WIMBLEDON, ENGLAND, JUNE 30 -- Jennifer Capriati squeals, Monica Seles shrieks, Gabriela Sabatini groans. Grunting has always been a part of women's tennis, but the recent proliferation of strange noises emitted by players has brought up the issue again.
Some players find it distracting, accusing opponents of trying to interrupt them in mid-point. Others never notice. Seles is perhaps the worst offender, releasing a painful-sounding staggered scream when she hits the ball. Capriati sounds as though she has been punched in the back. Sabatini gives off more of a low moan.
Seles is so embarrassed by the topic she is seeking advice about how to stop. She watched tapes of her matches, including a scream-fest against Capriati in the French Open semifinals, to see just how bad it is. She pointed out that younger players may pick up the habit as juniors, since young players commonly grunt with exertion.
Some players, Pam Shriver and Martina Navratilova included, have complained the noise is distracting. But Seles and Capriati said they were unaware of the other's guttural sounds. Seles contends players are usually so concentrated they don't notice what their opponent is wearing, much less the background noise.
"Probably I'm the loudest, I don't know," Seles said. "I've said this over and over, I don't realize I'm doing it. . . . I'm really not doing it to distract the opponent. I would never do that. I think it's better. I'm not perfect but I think it's not as loud as it was."
Tough Going: Clay to Grass
Another debated issue is the short break between the French Open and Wimbledon and the difficulty players say they have in switching from clay to grass courts in just two weeks. The result is that Wimbledon is considering whether to start a week later.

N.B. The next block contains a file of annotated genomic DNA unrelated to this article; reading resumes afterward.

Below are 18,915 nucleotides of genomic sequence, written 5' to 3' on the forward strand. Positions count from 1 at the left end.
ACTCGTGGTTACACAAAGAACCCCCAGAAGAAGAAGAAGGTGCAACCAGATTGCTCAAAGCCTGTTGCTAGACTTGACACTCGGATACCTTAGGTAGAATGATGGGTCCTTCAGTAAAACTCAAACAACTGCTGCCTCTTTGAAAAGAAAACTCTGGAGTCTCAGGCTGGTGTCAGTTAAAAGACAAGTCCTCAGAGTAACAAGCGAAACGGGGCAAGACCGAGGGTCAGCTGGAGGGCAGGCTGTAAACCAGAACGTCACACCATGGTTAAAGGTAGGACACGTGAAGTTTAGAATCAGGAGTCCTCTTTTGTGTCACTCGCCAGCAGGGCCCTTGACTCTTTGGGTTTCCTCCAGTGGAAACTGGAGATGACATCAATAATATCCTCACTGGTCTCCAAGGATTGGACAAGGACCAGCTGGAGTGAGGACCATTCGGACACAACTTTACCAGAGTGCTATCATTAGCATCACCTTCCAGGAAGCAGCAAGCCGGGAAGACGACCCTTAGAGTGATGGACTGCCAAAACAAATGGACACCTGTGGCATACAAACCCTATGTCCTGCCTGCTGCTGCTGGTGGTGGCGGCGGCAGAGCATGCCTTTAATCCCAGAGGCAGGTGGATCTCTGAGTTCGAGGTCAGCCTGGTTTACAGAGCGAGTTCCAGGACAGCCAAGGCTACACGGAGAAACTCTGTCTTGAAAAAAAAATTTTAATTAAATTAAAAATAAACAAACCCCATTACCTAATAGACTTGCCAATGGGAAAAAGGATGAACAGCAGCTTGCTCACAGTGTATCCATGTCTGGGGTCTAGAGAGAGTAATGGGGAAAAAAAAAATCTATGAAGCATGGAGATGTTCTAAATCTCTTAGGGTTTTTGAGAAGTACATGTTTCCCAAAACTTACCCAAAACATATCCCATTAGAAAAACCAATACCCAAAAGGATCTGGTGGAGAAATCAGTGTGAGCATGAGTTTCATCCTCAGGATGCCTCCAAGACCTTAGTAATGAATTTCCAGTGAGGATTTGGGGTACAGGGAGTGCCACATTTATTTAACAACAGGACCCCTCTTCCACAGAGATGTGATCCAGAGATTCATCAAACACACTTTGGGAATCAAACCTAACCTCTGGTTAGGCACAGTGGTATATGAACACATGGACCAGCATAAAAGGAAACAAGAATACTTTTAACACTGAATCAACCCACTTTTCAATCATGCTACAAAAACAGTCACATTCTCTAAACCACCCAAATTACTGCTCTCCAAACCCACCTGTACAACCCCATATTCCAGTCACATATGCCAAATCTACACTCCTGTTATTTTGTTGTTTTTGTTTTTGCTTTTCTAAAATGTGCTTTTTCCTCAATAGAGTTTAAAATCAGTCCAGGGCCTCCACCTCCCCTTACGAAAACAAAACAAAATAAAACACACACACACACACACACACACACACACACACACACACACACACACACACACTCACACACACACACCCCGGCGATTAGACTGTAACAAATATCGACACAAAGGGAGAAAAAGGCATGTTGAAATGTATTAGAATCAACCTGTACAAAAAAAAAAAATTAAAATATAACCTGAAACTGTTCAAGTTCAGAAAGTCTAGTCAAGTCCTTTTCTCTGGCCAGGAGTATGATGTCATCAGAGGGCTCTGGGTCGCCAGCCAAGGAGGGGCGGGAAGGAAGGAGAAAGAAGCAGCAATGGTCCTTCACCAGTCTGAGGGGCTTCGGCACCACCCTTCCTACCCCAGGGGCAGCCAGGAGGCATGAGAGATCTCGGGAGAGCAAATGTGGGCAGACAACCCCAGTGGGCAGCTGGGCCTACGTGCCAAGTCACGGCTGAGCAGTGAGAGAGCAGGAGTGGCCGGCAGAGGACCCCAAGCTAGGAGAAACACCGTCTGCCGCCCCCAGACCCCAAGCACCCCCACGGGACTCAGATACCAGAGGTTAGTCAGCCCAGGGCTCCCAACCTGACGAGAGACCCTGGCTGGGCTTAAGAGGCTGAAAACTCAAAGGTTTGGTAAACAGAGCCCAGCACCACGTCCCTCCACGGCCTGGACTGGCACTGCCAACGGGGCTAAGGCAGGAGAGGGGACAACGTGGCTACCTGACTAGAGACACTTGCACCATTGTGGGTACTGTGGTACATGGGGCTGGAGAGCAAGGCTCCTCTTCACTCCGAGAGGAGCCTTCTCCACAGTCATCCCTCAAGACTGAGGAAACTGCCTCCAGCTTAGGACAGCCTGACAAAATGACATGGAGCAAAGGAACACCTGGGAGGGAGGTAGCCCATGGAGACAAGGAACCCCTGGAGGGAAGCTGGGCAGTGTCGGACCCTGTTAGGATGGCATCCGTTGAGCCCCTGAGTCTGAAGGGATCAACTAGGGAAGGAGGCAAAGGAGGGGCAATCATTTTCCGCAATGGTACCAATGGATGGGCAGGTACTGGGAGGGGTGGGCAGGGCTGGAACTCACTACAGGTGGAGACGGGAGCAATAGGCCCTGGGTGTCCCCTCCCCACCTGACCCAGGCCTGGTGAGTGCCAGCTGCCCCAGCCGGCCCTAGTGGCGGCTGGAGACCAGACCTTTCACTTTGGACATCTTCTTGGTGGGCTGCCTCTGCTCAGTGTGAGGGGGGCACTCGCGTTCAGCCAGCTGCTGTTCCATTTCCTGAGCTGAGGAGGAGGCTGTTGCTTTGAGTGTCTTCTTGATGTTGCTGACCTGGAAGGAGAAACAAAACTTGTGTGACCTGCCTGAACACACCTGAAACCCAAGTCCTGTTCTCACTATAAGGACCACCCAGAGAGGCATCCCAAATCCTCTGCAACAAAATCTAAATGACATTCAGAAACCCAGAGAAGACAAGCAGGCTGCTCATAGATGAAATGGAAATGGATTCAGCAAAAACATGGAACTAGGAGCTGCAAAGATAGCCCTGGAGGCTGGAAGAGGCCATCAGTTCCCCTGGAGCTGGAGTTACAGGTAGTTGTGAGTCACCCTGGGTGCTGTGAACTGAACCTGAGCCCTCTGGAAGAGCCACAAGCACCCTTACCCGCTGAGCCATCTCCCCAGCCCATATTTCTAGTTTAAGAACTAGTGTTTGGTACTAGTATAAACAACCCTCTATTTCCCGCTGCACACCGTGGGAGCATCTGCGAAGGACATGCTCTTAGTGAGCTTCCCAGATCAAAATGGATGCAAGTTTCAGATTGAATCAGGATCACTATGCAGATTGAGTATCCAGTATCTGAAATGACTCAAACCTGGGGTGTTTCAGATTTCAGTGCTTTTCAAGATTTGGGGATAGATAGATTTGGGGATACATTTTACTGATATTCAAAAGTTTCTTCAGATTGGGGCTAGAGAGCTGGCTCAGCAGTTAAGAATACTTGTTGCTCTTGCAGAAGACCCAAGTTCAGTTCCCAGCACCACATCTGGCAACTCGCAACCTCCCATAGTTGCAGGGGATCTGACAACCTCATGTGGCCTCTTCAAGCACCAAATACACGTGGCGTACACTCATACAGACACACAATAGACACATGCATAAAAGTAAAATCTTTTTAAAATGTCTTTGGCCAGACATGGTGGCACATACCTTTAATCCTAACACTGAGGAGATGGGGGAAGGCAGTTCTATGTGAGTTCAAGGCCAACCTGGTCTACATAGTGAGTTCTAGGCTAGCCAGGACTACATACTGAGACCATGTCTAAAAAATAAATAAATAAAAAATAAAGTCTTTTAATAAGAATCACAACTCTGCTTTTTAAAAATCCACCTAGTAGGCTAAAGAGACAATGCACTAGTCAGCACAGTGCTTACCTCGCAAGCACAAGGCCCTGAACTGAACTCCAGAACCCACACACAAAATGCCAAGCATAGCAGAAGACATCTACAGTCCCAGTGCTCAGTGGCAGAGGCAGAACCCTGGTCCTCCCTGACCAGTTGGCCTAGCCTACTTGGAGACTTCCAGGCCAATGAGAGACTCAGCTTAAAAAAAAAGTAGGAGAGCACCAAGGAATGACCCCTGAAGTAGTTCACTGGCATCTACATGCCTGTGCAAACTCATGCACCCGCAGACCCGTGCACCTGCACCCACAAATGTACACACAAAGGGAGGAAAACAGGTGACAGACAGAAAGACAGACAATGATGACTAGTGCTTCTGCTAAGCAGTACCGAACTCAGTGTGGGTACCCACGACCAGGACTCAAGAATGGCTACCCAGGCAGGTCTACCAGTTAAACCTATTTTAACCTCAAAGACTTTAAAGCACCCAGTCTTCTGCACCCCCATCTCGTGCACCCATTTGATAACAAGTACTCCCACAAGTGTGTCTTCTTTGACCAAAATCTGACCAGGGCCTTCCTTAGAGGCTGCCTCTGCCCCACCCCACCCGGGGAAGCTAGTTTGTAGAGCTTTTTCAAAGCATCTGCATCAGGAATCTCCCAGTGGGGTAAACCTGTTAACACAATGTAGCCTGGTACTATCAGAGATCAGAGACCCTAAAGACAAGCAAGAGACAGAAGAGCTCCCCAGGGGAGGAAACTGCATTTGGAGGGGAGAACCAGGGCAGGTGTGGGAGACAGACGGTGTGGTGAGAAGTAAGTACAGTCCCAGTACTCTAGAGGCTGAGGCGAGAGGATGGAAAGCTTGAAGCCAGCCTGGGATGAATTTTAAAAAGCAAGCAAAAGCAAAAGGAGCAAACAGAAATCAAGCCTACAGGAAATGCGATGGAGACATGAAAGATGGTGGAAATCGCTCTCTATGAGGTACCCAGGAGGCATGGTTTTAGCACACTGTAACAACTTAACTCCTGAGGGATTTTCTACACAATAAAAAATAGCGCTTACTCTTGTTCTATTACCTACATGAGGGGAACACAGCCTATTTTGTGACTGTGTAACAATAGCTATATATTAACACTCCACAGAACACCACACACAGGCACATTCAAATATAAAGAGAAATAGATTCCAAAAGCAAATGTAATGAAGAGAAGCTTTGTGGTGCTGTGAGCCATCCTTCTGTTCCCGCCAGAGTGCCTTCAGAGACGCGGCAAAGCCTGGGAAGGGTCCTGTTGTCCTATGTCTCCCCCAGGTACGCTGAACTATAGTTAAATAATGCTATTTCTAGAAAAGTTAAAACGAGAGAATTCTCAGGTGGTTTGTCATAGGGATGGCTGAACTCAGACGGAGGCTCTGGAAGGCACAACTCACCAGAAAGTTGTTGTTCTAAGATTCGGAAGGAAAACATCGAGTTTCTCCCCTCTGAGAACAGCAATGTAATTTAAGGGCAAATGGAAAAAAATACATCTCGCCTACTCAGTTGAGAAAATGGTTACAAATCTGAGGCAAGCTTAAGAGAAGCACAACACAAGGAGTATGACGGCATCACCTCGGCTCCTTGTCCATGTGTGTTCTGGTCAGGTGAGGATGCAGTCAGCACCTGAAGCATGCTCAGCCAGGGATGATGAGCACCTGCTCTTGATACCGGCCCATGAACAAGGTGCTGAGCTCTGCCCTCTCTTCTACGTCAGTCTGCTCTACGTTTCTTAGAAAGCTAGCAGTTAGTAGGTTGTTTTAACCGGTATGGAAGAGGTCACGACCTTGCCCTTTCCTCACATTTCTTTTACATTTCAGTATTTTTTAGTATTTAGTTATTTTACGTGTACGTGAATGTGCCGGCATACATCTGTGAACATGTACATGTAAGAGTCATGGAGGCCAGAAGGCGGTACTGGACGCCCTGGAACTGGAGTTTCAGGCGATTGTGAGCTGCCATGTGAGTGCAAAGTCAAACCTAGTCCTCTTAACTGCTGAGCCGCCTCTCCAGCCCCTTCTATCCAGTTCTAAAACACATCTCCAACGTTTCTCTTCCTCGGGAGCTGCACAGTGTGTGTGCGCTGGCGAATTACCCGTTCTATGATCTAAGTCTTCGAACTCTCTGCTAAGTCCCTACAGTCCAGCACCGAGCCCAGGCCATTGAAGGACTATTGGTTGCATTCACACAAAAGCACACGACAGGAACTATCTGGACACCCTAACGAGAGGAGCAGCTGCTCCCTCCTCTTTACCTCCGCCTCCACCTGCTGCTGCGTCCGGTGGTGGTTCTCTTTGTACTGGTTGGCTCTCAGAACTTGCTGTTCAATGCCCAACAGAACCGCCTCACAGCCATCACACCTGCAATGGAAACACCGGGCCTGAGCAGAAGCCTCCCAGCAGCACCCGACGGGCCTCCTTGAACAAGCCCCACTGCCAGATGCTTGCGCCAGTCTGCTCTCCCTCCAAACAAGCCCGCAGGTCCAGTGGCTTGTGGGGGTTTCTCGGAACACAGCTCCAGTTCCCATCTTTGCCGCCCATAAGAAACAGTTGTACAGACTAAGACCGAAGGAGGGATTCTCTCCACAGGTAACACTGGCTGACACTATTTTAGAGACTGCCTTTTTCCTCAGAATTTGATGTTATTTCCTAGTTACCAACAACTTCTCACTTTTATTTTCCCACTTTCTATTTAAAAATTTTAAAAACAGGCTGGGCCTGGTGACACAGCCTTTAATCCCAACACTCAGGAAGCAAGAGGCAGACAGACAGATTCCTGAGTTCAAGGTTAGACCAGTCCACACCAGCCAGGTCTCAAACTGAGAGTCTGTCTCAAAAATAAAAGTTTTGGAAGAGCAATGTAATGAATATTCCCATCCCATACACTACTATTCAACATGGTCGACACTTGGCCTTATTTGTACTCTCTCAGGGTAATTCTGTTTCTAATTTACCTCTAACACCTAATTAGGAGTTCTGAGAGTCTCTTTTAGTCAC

First-year Wimbledon chairman John Curry has said the tournament would be willing to alter its traditional date to allow the players more time to prepare. The tournament is awaiting response from the player organizations; any change probably would not come until 1992.
Navratilova and Ivan Lendl each skipped the French Open for that reason, concentrating on grass-court practice instead. At 33, Navratilova covets a ninth Wimbledon title and was unwilling to jeopardize it by devoting too much time to clay-court preparation. She might return to the French if there is more time between the tournaments, and if she gets the ninth title.
"The older you get, the more time you need," she said. "I don't know, it's really a matter of how I feel and what all happens this year."
Navratilova and Boris Becker have said they would like to see a grass-court season leading into Wimbledon, rather than just one or two tuneup events.
"It would be nice to bring some more grass-court tennis in, since the biggest tournament in the world is played on grass, and you literally get to play two tournaments on grass maybe, or maybe just one," said Navratilova. "It sort of doesn't make any sense, it would be nice to have a circuit running up to it. But I don't know how the upper echelon feels about changing the dates, since it's been done this way for a hundred years."
Doctor's Visit; Wedding Wager
Defending champion Steffi Graf of West Germany left Wimbledon today and flew home, apparently to see her doctor about a persistent sinus problem that has bothered her throughout the spring. She did not leave any explanation, and it could only be assumed she would return in time for her fourth-round meeting with Capriati on Monday. . . .
A Stockport, England, housewife has bet 10 pounds at 100-1 that Graf and Becker will marry each other before Wimbledon 1995, according to the Guardian.